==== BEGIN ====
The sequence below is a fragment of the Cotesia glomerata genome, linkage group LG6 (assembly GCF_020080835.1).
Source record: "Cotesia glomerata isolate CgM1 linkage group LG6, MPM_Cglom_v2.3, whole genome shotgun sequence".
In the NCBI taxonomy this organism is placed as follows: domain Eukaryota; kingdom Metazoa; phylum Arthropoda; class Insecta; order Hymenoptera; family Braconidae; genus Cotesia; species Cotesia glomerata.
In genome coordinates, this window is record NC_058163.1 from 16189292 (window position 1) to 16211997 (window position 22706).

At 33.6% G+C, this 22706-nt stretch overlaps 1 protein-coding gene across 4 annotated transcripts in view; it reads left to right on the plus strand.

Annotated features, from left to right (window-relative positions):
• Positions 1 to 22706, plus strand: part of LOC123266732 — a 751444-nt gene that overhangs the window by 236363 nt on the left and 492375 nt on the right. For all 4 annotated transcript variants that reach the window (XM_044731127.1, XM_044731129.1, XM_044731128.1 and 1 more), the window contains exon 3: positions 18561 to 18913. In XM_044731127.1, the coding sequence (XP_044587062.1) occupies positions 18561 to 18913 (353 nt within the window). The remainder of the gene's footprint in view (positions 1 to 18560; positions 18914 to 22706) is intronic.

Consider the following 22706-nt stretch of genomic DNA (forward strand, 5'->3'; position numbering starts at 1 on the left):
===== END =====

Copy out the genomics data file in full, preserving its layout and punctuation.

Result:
The sequence below is a fragment of the Cotesia glomerata genome, linkage group LG6 (assembly GCF_020080835.1).
Source record: "Cotesia glomerata isolate CgM1 linkage group LG6, MPM_Cglom_v2.3, whole genome shotgun sequence".
In the NCBI taxonomy this organism is placed as follows: domain Eukaryota; kingdom Metazoa; phylum Arthropoda; class Insecta; order Hymenoptera; family Braconidae; genus Cotesia; species Cotesia glomerata.
In genome coordinates, this window is record NC_058163.1 from 16189292 (window position 1) to 16211997 (window position 22706).

At 33.6% G+C, this 22706-nt stretch overlaps 1 protein-coding gene across 4 annotated transcripts in view; it reads left to right on the plus strand.

Annotated features, from left to right (window-relative positions):
• Positions 1 to 22706, plus strand: part of LOC123266732 — a 751444-nt gene that overhangs the window by 236363 nt on the left and 492375 nt on the right. For all 4 annotated transcript variants that reach the window (XM_044731127.1, XM_044731129.1, XM_044731128.1 and 1 more), the window contains exon 3: positions 18561 to 18913. In XM_044731127.1, the coding sequence (XP_044587062.1) occupies positions 18561 to 18913 (353 nt within the window). The remainder of the gene's footprint in view (positions 1 to 18560; positions 18914 to 22706) is intronic.

Consider the following 22706-nt stretch of genomic DNA (forward strand, 5'->3'; position numbering starts at 1 on the left):